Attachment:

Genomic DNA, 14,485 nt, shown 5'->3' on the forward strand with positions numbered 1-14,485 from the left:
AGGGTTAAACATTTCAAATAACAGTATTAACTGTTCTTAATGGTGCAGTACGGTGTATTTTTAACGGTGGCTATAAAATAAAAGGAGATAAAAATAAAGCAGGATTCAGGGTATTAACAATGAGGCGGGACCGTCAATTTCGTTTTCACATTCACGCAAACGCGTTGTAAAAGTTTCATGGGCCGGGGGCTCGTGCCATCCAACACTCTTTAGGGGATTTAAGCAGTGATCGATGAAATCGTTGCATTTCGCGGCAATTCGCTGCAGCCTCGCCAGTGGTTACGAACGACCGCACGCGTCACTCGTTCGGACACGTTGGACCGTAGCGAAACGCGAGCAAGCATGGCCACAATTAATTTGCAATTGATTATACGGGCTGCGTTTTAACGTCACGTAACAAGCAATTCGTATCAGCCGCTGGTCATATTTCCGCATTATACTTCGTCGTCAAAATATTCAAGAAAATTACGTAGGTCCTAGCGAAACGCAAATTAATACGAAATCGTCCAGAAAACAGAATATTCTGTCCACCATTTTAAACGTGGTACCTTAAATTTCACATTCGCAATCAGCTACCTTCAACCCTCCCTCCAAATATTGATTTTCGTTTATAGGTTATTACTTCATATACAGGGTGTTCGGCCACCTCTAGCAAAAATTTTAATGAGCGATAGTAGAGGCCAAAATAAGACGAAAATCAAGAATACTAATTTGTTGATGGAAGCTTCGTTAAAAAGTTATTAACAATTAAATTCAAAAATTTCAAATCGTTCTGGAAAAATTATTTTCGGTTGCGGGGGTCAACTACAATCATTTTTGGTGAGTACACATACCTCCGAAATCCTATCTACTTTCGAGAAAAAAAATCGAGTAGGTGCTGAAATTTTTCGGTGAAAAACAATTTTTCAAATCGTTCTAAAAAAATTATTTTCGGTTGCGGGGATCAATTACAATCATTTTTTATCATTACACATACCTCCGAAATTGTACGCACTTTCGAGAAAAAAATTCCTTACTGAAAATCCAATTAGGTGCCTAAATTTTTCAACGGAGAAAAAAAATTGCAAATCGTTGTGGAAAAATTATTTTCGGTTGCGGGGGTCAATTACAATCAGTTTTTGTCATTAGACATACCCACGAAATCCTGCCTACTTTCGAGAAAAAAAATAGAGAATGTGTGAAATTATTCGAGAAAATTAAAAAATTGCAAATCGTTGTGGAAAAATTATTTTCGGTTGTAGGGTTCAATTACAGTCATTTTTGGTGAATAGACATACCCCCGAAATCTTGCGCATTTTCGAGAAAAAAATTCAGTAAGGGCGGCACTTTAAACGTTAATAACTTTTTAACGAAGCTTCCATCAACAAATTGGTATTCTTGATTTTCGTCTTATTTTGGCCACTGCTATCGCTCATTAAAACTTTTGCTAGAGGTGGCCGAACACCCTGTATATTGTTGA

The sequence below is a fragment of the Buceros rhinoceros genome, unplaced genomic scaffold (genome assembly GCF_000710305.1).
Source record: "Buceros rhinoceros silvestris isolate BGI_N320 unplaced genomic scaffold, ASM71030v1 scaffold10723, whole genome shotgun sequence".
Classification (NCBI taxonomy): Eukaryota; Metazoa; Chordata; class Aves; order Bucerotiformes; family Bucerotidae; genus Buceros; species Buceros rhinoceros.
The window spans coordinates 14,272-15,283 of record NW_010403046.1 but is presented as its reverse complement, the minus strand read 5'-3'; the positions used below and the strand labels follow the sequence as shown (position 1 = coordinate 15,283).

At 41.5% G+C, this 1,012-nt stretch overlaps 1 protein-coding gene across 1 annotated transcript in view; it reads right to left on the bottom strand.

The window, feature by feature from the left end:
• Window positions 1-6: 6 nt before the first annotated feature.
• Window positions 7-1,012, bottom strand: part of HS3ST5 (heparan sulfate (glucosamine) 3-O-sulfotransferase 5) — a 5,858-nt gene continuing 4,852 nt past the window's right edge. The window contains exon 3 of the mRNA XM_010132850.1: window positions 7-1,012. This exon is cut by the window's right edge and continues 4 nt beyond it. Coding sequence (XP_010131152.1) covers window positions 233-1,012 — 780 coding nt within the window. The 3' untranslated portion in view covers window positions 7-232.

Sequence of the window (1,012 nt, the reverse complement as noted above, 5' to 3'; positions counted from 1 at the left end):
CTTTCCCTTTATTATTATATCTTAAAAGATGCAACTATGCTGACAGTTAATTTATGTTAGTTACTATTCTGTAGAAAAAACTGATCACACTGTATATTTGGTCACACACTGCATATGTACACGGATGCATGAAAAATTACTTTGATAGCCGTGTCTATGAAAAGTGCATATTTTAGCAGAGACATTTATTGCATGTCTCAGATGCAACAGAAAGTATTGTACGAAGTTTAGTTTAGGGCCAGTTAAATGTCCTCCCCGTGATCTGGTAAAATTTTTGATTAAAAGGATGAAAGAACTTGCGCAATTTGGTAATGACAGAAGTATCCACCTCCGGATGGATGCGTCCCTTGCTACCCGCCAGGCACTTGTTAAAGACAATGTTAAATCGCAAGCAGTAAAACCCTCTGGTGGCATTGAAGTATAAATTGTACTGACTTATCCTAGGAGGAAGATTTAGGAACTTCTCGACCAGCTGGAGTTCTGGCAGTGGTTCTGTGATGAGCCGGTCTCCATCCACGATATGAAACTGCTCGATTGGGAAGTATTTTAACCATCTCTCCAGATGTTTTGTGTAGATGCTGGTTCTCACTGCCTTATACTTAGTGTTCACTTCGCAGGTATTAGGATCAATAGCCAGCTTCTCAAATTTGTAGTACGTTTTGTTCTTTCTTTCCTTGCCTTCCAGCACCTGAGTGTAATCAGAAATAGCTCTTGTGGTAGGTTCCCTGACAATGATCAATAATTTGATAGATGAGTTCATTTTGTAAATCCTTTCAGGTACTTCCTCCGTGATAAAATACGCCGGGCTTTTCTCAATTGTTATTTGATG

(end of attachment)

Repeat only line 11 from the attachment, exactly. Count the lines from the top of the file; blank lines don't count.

Sequence of the window (1,012 nt, the reverse complement as noted above, 5' to 3'; positions counted from 1 at the left end):